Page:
According to the British Plastic Federation (BPF) raw material prices can represent as much as 60% of the selling price of plastics products, which means any price increases in raw materials is passed on to the price of the end product.
BPF director –general Peter Davis said: “All product sectors, be they plastics building products for construction and infrastructure projects, packaging for food distribution or technical components for the automotive and aerospace industries, have been hit and desperately need to pass the increases on to maintain viability.”
The surging price of oil is having an effect on raw plastics prices. As a result of the turmoil in Libya Brent Crude shot up by 2.6% to $105.2 per barrel – believed to be the highest level since the financial crisis hit in 2008.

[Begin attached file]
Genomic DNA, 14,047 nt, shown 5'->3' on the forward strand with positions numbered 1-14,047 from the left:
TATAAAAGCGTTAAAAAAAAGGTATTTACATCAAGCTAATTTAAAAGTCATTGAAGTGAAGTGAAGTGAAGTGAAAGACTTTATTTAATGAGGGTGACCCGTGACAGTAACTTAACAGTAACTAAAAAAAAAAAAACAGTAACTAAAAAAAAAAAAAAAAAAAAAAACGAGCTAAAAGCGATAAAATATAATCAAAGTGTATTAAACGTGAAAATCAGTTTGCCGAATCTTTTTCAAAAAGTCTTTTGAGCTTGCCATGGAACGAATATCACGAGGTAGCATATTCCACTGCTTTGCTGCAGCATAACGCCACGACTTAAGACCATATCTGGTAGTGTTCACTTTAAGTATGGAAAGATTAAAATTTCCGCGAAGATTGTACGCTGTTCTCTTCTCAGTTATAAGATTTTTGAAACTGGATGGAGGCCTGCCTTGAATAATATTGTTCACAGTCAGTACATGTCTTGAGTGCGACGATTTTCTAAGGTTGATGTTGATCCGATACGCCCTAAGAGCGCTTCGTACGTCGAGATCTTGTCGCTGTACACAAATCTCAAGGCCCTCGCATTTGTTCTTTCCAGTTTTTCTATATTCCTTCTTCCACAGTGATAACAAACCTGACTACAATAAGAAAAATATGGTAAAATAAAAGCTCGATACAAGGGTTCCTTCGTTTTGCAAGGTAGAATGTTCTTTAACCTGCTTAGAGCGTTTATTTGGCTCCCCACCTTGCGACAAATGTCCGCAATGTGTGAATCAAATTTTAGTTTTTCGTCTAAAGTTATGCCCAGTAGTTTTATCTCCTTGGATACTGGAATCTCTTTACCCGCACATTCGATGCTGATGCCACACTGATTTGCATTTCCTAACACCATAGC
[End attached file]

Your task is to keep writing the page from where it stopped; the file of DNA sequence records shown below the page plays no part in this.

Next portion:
With this in mind, BPF Recycling Group chair Roger Baynham believes that this could see a higher uptake of recycled plastic being used in its place. He said: “When virgin material prices are as high as they currently are there is additional encouragement for industry to use recycled materials.”
High raw materials coupled with the potential for further demand for recycled plastic could lead to further recycled plastic price increases.
Baynham added: “I think raw materials prices and recycled materials prices are now probably more closely aligned. The recycling sector has been hugely successful in creating volume markets for recycled materials and this bodes well for the future plastics recycling challenges ahead. The market is very strong at the moment, which is good news for the recycling sector but sustainability in the market going forward is key.”